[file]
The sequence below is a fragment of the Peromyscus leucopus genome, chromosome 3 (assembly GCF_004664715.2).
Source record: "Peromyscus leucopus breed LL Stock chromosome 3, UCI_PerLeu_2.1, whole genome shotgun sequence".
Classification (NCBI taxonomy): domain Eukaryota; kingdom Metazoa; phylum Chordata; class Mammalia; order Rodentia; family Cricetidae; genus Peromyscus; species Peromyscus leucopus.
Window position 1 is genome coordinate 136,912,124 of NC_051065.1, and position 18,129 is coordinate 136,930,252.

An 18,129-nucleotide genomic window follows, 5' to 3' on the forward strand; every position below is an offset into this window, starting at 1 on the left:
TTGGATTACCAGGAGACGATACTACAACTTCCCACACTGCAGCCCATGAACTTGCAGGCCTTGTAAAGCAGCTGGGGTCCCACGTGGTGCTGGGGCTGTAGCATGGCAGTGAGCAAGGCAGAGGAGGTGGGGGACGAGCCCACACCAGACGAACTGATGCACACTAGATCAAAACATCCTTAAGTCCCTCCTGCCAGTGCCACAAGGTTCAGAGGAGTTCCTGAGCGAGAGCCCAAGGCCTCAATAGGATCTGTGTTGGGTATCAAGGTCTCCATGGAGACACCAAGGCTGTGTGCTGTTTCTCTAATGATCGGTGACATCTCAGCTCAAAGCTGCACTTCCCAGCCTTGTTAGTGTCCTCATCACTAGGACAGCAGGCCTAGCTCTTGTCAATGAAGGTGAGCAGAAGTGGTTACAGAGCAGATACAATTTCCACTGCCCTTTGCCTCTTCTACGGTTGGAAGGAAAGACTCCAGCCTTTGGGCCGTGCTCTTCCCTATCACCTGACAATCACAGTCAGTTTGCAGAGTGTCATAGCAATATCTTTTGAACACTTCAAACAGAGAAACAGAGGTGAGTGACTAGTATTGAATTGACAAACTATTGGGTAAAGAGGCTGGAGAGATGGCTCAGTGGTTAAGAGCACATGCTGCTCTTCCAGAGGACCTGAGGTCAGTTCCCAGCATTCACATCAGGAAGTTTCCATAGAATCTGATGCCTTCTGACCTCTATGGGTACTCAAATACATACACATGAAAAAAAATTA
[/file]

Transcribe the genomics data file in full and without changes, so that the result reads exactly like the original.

The sequence below is a fragment of the Peromyscus leucopus genome, chromosome 3 (assembly GCF_004664715.2).
Source record: "Peromyscus leucopus breed LL Stock chromosome 3, UCI_PerLeu_2.1, whole genome shotgun sequence".
Classification (NCBI taxonomy): domain Eukaryota; kingdom Metazoa; phylum Chordata; class Mammalia; order Rodentia; family Cricetidae; genus Peromyscus; species Peromyscus leucopus.
Window position 1 is genome coordinate 136,912,124 of NC_051065.1, and position 18,129 is coordinate 136,930,252.

An 18,129-nucleotide genomic window follows, 5' to 3' on the forward strand; every position below is an offset into this window, starting at 1 on the left:
TTGGATTACCAGGAGACGATACTACAACTTCCCACACTGCAGCCCATGAACTTGCAGGCCTTGTAAAGCAGCTGGGGTCCCACGTGGTGCTGGGGCTGTAGCATGGCAGTGAGCAAGGCAGAGGAGGTGGGGGACGAGCCCACACCAGACGAACTGATGCACACTAGATCAAAACATCCTTAAGTCCCTCCTGCCAGTGCCACAAGGTTCAGAGGAGTTCCTGAGCGAGAGCCCAAGGCCTCAATAGGATCTGTGTTGGGTATCAAGGTCTCCATGGAGACACCAAGGCTGTGTGCTGTTTCTCTAATGATCGGTGACATCTCAGCTCAAAGCTGCACTTCCCAGCCTTGTTAGTGTCCTCATCACTAGGACAGCAGGCCTAGCTCTTGTCAATGAAGGTGAGCAGAAGTGGTTACAGAGCAGATACAATTTCCACTGCCCTTTGCCTCTTCTACGGTTGGAAGGAAAGACTCCAGCCTTTGGGCCGTGCTCTTCCCTATCACCTGACAATCACAGTCAGTTTGCAGAGTGTCATAGCAATATCTTTTGAACACTTCAAACAGAGAAACAGAGGTGAGTGACTAGTATTGAATTGACAAACTATTGGGTAAAGAGGCTGGAGAGATGGCTCAGTGGTTAAGAGCACATGCTGCTCTTCCAGAGGACCTGAGGTCAGTTCCCAGCATTCACATCAGGAAGTTTCCATAGAATCTGATGCCTTCTGACCTCTATGGGTACTCAAATACATACACATGAAAAAAAATTA